Pac-Man is one of the best known video game stars of all time. In the original 1980 arcade game Pac-Man darts around a maze collecting pellets and fruit and trying to outsmart his ghostly opponents. The game saw many arcade variations but like many games Pac-Man eventually had to get out of the arcade and onto home systems, where his success has been mixed at best. In his latest outing, Pac-Man and the Ghostly Adventures for the 3DS, Pac takes on the sidescroller genre that another arcade great conquered over 25 years ago. But instead of thriving like so many other platformers on Nintendo’s handheld, Ghostly Adventures loses its way and becomes just another forgettable licensed game.
The game begins with trouble in Pac-World, but instead of Pac-Man’s usual multi-colored nemeses, the ghosts, causing the trouble this time around is Betrayus, the ruler of the Netherworld. Using his secret weapon Betrayus and his butler, named Butt-ler, have stolen the Tree of Life, source of the berries (or power pellets) from the people of Pac-World. Pac-Man is tasked with chasing down Betrayus and retrieveing the Tree of Life. In the game he is joined by his friends Cyli and Spiral, as well as his former foes turned double agents, Blinky, Pinky, Inky, and Clyde. Apparently Ghostly Adventures’ story and characters are based on a recently released cartoon, and serves as a lite version of its source material. Maybe there is something here for fans of the series, but I found the story to be painfully cookie cutter, and I really didn’t care what happened to Pac, Betrayus, or anyone else.
Luckily the story segments are short and to the point. Unluckily the gameplay isn’t much better. For a platformer based on an arcade game that required lightning reflexes and foresight Ghostly Adventures is agonizingly slow moving. Pac-Man only has one speed, and I always felt like it wasn’t fast enough. Pac can hover to reach high places, and dash attack to eat a variety of ghostly foes. Dashes kills can be chained together for score bonuses, which along with various collectibles build toward your level score. Your score will and number of collectibles will earn you a rank at the end of each level, encouraging you to return especially since certain collectibles can only be obtained with powers earned in different levels.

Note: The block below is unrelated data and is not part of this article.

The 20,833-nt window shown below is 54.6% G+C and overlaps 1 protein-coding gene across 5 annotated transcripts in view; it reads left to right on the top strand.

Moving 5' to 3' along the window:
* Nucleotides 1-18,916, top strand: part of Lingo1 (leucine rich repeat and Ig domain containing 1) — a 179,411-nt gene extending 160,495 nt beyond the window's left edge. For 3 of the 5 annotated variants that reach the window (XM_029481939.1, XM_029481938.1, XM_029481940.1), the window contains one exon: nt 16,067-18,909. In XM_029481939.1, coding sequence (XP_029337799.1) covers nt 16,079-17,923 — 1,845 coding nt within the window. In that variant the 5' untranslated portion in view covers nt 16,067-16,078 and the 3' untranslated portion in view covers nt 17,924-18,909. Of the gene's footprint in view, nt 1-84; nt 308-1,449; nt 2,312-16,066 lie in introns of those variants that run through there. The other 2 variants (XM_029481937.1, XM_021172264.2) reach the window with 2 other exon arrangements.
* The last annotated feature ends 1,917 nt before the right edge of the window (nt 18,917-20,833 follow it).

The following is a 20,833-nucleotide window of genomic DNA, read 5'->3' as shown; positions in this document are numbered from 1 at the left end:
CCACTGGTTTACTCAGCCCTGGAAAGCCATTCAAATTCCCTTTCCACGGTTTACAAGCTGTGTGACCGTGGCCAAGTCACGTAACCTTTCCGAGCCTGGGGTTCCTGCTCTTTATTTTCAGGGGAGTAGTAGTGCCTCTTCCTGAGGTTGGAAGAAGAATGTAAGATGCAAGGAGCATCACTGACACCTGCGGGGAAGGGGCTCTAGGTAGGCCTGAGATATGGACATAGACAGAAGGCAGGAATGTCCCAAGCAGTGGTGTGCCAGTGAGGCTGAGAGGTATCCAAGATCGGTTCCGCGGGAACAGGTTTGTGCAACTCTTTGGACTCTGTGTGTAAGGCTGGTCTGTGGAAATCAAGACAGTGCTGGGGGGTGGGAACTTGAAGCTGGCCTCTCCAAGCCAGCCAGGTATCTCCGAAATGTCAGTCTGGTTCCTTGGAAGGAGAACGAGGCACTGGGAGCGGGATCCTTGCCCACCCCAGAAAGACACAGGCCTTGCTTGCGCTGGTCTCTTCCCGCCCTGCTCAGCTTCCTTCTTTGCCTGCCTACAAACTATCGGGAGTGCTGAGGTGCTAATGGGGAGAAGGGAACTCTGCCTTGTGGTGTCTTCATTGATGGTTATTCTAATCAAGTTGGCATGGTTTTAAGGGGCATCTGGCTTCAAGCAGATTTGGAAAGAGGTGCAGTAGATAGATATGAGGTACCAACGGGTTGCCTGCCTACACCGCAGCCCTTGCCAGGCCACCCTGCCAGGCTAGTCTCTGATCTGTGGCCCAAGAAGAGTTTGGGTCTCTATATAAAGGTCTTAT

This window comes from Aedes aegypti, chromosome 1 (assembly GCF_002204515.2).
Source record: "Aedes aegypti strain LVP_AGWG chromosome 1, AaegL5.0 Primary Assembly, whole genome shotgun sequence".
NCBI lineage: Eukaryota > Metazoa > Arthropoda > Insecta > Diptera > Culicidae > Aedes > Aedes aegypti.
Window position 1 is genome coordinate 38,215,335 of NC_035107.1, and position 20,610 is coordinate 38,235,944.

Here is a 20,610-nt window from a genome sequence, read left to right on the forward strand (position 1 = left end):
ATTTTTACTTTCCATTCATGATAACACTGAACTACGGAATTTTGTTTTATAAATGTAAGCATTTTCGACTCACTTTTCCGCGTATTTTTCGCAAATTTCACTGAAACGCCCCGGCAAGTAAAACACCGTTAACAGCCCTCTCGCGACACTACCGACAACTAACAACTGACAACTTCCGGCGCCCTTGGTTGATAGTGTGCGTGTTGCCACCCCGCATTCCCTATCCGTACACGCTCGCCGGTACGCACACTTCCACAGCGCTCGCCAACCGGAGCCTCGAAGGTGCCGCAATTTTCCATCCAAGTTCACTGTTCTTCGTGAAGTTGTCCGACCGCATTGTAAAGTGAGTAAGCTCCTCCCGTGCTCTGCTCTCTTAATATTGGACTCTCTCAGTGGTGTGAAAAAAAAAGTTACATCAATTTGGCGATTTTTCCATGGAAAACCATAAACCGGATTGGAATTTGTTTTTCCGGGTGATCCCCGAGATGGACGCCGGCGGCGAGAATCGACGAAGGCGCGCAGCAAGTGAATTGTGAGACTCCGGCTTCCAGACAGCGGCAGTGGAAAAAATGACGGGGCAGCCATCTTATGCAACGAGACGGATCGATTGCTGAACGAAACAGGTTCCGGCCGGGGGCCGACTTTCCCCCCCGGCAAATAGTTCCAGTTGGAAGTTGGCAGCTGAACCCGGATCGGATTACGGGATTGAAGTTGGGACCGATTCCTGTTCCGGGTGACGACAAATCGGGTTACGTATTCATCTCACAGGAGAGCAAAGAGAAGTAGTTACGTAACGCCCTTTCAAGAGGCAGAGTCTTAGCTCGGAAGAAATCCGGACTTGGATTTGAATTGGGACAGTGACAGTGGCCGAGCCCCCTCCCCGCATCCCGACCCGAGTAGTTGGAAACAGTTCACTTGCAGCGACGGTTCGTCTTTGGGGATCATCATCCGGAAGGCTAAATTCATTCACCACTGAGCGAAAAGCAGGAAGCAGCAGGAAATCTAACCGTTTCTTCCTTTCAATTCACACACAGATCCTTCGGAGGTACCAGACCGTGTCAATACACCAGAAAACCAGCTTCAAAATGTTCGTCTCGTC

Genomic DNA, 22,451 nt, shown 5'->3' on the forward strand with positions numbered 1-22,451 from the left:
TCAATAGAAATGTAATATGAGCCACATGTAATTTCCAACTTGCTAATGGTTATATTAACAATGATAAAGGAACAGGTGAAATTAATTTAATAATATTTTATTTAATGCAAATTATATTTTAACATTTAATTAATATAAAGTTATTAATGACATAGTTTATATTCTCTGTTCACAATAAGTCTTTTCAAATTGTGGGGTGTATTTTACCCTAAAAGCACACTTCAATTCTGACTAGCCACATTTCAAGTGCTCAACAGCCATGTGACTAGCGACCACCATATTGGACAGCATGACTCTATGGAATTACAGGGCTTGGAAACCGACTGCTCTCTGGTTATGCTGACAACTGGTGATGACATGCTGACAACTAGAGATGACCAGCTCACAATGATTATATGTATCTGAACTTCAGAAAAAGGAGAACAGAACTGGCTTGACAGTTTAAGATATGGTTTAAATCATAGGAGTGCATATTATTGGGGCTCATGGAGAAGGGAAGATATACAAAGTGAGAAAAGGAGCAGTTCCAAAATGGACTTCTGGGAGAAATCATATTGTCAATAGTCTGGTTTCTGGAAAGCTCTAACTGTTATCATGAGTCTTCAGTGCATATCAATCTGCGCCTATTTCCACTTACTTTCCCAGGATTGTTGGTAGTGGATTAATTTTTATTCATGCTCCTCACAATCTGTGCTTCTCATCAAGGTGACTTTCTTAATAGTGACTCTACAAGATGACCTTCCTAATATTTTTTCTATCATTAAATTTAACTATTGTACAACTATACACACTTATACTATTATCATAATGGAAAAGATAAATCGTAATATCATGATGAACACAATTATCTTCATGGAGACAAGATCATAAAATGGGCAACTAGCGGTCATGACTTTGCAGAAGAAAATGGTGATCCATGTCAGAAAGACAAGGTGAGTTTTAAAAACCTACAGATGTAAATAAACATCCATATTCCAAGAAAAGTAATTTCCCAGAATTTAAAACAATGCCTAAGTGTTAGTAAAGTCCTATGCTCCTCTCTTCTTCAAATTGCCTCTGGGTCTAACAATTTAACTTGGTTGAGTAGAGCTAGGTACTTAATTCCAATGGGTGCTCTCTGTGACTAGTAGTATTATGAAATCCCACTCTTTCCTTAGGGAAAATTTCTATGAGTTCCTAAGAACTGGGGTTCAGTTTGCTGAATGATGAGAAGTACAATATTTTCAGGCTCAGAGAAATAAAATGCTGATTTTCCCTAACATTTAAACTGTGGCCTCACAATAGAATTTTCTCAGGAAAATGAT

Of the eight story levels, four have power ups you can obtain and upgrade through playing through them. After the tutorial level you are given free rein to visit any area you wish. The level themes are straight out of the platformer playbook. Ice, Volcano, Sky, etc. you’ve seen them all before and Ghostly Adventures does nothing to make them interesting again. Level specific enemies will force you to use certain powers, but using your powers is always a hassle because of the way they are implemented. To use a power you need to hit the corresponding button on the touch screen to activate, but it will run out after a short time. Even worse you have a limited number of activations for each power, and when you run out you have to refill at one of the stations scattered across the levels. You can upgrade your powers to make them last longer and hold more activation charges, but it seems like they should just last as long as you need them to so as to cut out all the refill hassle.
The eight levels will only take you about three hours to complete, and I was shocked by just how short the game was. Arguing value per hour of gameplay is always difficult, but since I felt no desire to return to any of the levels to chase high scores or collectibles I feel safe saying $40 for Ghostly Adventures is very steep.
Even the graphics fail to excite. Seeing these jagged figures and bland levels on the same system that is home to beautiful games like Super Mario 3D Land and Paper Mario Sticker Star is baffling. The music, a collection of upbeat techno, isn't boring but certainly doesn't excite either. They use some classic Pac-Man sound effects to try and mine your nostalgia, but this game is too far gone from Pac’s arcade glory for it to have any effect.
I can’t help but feel that Ghostly Adventures on 3DS was rushed. Maybe it was hastily thrown together to release alongside the Wii U version, which was likely a quickly made TV show tie in itself. I wouldn’t recommend this game to anyone. There is nothing here for fans of the classic arcade and there are much better platformers on the 3DS.
* The product in this article was sent to us by the developer/company for review.
Hello, my name is Sam Stewart and I'm a journalism student at the University of Iowa and a writer here at Gaming Nexus. I've been a gamer all my life but it wasn't until 2011 that I realized that my dream job was to write about games for a living. I'm a lover of all things Nintendo, Metal Gear, and many many RPGs. I'm also addicted to Dota 2, though I refuse to play alone. View Profile